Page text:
Tag Archives: policy design

Hydrological modelling and their biases: constraints in policy making and sustainable water resources development under changing climate in the Hindukush-Karakoram-Himalayas

The Hindukush-Karakoram-Himalayan (HKH) mountain ranges and highlands of the Tibetan Plateau (TP) contain large mountain glaciers of the world, and nourishes large Asian river basins with significant amounts of snow and glacier melt, thus are susceptible to global warming and climate change. Therefore, precise and accurate policy making and sustainable water resource development are vital to cater for needs of food and power generation of billions of people. Precise and accurate policy making and sustainable water resources development are dependent on the accuracy of hydrological modelling and its future forecasts, though contain inevitable significant uncertainties. Current study discusses
hydrological modelling uncertainties, biases and their causes in the Upper Indus Basin (UIB), which is originating from the HKH-TP region.

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Planetary Guardrails as Policy Guidance for Sustainable Development

Planetary guardrails are science-based suggestions of limiting human-induced changes in the Earth system in order to avoid intolerable effects on ecosystems and human societies. This brief outlines the guardrail concept as developed by the German Advisory Council on Global Change (WBGU, an independent, scientific advisory body to the German federal government), illuminates its crucial relevance for sustainable development, and explains its importance for policy makers. It draws heavily on a recently published WBGU Policy Paper (WBGU 2014).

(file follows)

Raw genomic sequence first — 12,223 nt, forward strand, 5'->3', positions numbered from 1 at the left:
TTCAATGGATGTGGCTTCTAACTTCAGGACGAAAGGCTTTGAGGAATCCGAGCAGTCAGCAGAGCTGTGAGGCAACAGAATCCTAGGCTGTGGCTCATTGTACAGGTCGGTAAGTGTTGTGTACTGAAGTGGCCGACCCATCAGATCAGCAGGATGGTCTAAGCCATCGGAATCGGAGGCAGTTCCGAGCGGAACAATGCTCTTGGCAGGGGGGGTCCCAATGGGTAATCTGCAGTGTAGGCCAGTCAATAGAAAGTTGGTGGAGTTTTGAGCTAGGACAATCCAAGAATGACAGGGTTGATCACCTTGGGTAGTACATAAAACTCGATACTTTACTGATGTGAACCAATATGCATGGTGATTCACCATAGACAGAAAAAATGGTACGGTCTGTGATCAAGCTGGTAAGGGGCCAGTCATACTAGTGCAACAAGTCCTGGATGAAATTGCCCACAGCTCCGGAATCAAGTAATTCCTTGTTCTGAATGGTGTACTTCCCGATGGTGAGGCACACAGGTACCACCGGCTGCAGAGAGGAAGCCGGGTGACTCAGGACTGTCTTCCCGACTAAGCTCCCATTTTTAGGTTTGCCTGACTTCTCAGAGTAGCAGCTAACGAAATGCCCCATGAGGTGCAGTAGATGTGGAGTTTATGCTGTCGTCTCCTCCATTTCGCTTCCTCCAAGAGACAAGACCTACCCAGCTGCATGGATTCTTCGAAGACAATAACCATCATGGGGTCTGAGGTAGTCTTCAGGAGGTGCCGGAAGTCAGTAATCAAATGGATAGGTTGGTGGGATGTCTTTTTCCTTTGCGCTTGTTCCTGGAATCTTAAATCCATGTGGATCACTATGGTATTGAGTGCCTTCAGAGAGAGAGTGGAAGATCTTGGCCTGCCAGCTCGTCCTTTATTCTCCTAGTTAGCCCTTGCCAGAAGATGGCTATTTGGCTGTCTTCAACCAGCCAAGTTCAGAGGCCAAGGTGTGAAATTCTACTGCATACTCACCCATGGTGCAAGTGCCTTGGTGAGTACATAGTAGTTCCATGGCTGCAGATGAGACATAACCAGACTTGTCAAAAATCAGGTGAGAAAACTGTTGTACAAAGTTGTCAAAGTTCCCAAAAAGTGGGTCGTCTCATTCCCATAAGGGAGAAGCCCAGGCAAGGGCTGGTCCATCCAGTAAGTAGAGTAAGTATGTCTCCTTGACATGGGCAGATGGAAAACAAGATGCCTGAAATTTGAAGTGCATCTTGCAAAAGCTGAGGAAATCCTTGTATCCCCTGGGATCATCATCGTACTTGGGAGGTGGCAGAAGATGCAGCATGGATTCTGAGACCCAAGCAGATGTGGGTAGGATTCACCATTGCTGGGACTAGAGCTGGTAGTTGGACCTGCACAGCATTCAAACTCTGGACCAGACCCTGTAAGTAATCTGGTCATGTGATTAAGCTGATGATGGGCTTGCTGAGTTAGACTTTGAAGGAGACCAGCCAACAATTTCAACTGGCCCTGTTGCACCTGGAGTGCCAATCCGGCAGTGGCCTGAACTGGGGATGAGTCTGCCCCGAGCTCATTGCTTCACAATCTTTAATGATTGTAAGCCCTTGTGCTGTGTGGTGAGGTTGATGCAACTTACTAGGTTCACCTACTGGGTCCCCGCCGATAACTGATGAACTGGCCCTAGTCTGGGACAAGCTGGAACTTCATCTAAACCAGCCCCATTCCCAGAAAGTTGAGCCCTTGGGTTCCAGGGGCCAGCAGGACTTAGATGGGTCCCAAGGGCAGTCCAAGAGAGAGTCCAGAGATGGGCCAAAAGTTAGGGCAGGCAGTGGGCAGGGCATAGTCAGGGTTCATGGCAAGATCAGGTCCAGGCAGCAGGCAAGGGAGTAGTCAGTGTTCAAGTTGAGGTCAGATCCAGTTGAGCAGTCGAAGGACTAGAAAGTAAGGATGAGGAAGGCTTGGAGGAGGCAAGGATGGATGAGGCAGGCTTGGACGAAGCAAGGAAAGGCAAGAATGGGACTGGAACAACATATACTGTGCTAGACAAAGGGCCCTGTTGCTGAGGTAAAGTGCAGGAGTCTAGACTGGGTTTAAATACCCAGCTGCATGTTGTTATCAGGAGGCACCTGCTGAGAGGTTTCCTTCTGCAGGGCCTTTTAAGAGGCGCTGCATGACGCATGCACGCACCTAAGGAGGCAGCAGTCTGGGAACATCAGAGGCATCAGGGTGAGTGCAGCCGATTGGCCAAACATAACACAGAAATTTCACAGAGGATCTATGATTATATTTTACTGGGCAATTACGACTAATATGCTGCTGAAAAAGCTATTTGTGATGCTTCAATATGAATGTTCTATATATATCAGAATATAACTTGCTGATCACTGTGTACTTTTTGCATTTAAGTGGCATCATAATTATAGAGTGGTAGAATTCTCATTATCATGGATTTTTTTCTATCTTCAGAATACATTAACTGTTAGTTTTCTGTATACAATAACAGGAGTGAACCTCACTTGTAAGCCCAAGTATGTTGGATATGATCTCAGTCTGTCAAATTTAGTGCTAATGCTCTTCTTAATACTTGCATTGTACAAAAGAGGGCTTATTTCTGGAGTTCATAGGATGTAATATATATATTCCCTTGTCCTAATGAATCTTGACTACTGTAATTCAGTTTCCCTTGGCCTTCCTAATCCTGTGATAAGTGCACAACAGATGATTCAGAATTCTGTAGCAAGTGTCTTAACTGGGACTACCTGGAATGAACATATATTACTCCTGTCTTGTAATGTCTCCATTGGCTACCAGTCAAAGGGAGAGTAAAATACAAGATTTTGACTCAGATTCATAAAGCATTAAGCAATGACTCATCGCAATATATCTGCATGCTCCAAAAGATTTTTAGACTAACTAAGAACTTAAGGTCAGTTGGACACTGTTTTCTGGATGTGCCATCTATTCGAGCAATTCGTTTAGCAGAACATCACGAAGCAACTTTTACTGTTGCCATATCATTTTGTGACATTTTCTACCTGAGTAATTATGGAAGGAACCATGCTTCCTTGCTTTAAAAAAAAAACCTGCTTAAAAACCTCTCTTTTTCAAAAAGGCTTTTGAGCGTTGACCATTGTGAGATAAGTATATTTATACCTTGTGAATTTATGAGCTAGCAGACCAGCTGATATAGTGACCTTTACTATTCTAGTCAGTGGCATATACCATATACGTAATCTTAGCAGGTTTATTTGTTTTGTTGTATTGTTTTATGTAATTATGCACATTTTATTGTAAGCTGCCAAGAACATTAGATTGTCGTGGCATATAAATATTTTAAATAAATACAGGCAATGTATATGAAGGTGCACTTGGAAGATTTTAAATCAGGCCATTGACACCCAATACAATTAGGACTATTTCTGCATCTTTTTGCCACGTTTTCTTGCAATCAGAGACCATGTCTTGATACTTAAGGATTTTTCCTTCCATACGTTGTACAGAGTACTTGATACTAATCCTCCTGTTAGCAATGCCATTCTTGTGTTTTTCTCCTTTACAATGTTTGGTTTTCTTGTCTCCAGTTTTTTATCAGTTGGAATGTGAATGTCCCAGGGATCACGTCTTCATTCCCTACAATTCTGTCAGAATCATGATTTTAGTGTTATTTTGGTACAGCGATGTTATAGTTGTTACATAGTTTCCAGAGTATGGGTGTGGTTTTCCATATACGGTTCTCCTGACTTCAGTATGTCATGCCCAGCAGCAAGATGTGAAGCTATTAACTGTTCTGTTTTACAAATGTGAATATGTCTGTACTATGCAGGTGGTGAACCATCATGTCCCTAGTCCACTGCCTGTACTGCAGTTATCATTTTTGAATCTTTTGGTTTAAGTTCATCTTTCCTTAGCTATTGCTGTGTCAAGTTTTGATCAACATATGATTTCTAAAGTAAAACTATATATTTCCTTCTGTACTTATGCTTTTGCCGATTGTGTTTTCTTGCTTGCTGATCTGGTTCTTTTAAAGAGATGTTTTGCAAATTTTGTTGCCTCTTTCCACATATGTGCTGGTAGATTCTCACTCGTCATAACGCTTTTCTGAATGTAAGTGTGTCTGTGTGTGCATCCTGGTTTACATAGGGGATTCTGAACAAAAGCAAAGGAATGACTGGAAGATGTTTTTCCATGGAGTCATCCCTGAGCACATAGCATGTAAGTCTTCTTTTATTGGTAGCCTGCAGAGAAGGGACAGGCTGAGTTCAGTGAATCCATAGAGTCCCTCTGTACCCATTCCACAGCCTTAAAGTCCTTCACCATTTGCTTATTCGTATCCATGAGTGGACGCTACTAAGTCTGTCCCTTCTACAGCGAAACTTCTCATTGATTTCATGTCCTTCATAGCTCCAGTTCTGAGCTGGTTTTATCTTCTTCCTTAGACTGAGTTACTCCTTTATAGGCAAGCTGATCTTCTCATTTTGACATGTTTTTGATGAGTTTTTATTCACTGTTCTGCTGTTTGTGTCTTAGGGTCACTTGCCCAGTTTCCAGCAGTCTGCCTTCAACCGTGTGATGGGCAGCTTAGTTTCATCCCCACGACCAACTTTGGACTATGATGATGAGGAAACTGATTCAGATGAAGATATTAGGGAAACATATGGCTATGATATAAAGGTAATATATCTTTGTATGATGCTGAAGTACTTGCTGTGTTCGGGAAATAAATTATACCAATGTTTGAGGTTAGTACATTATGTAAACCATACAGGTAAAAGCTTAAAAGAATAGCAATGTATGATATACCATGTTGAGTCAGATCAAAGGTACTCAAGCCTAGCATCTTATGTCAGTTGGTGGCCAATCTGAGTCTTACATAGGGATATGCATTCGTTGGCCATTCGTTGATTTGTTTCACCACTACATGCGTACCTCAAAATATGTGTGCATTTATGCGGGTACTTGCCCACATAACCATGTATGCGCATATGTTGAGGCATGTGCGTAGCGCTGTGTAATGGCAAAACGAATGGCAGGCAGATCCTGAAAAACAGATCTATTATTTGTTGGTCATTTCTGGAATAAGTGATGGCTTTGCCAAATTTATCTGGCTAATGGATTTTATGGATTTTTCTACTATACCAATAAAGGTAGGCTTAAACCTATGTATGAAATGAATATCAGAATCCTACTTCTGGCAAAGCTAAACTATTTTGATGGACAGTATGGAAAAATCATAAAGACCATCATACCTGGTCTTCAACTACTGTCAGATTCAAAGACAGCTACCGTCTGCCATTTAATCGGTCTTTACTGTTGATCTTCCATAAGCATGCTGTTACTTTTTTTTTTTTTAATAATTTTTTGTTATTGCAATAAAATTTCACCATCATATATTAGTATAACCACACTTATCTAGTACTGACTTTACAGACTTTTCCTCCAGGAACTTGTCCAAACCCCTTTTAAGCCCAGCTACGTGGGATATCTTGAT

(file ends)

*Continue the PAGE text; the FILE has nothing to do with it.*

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Integrated simulation models for sustainable agriculture policy design

Despite significant gains over the past decade, rural poverty, food and nutrition insecurity and environmental degradation remain pervasive problems in the developing world. It is estimated that approximately 805 million people worldwide suffer from hunger and approximately 1.4 billion live in extreme poverty (IFAD, 2010).

Developing coherent plans to combat these problems is complicated by the multi-disciplinary, interconnected and complex nature of the systems that must be managed. Therefore, it is imperative that the strategies developed to tackle these issues are based on comprehensive and sound analyses addressing their key dimensions in an integrated manner (UN, 1992; UN, 2000; UN, 2014a; UN, 2014b). The Threshold 21 (T21) simulation model supports such an approach (UNEP, 2014). T21 is an integrated and dynamic planning tool that enables transparent cross-sectoral analyses of the impacts of policies and enables exploration of their long-term consequences on social, economic and environmental development (Pedercini et al, 2010). T21 takes into account interdependency across sectors and is based on the vast collective knowledge gathered in multistakeholder processes. This makes it an effective tool for achieving a collectively shared understanding of problems, structures and solutions thus contributing to policy dialogue (Pedercini, 2005).

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